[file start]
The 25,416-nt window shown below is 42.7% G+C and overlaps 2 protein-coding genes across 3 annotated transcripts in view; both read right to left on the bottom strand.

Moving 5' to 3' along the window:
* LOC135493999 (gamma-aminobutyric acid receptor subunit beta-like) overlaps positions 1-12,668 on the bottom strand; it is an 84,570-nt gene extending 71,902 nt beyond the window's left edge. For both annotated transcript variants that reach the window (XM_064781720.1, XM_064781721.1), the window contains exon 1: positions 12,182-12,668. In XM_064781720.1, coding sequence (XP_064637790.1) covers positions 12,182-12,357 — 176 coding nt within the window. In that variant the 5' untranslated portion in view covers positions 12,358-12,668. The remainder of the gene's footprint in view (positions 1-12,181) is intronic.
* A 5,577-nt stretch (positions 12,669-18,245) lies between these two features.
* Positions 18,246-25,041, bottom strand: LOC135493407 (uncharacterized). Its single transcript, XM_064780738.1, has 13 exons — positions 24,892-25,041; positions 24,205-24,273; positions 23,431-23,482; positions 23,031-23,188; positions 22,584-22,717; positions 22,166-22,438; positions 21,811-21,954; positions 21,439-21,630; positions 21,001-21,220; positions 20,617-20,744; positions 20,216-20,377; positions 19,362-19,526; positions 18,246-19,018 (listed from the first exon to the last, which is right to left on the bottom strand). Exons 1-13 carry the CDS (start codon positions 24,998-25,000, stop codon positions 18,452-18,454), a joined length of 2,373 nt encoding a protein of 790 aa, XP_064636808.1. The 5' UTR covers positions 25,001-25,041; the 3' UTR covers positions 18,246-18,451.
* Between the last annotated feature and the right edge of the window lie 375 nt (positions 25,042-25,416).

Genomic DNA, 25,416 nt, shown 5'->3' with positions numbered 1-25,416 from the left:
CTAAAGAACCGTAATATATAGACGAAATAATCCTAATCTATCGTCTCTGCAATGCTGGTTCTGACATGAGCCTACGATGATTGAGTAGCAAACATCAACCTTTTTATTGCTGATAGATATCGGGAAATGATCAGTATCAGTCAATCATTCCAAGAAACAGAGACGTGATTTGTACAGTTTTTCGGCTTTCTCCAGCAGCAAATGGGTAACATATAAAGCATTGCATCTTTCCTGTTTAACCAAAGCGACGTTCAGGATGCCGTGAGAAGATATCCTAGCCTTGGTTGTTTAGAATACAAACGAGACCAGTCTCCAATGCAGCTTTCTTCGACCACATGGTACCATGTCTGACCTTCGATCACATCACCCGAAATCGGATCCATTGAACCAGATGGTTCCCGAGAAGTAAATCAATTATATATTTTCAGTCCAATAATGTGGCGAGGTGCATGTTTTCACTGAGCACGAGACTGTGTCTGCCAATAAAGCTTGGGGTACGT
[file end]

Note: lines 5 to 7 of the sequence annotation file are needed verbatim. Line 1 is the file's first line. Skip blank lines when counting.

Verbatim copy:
* Positions 18,246-25,041, bottom strand: LOC135493407 (uncharacterized). Its single transcript, XM_064780738.1, has 13 exons — positions 24,892-25,041; positions 24,205-24,273; positions 23,431-23,482; positions 23,031-23,188; positions 22,584-22,717; positions 22,166-22,438; positions 21,811-21,954; positions 21,439-21,630; positions 21,001-21,220; positions 20,617-20,744; positions 20,216-20,377; positions 19,362-19,526; positions 18,246-19,018 (listed from the first exon to the last, which is right to left on the bottom strand). Exons 1-13 carry the CDS (start codon positions 24,998-25,000, stop codon positions 18,452-18,454), a joined length of 2,373 nt encoding a protein of 790 aa, XP_064636808.1. The 5' UTR covers positions 25,001-25,041; the 3' UTR covers positions 18,246-18,451.
* Between the last annotated feature and the right edge of the window lie 375 nt (positions 25,042-25,416).

Genomic DNA, 25,416 nt, shown 5'->3' with positions numbered 1-25,416 from the left: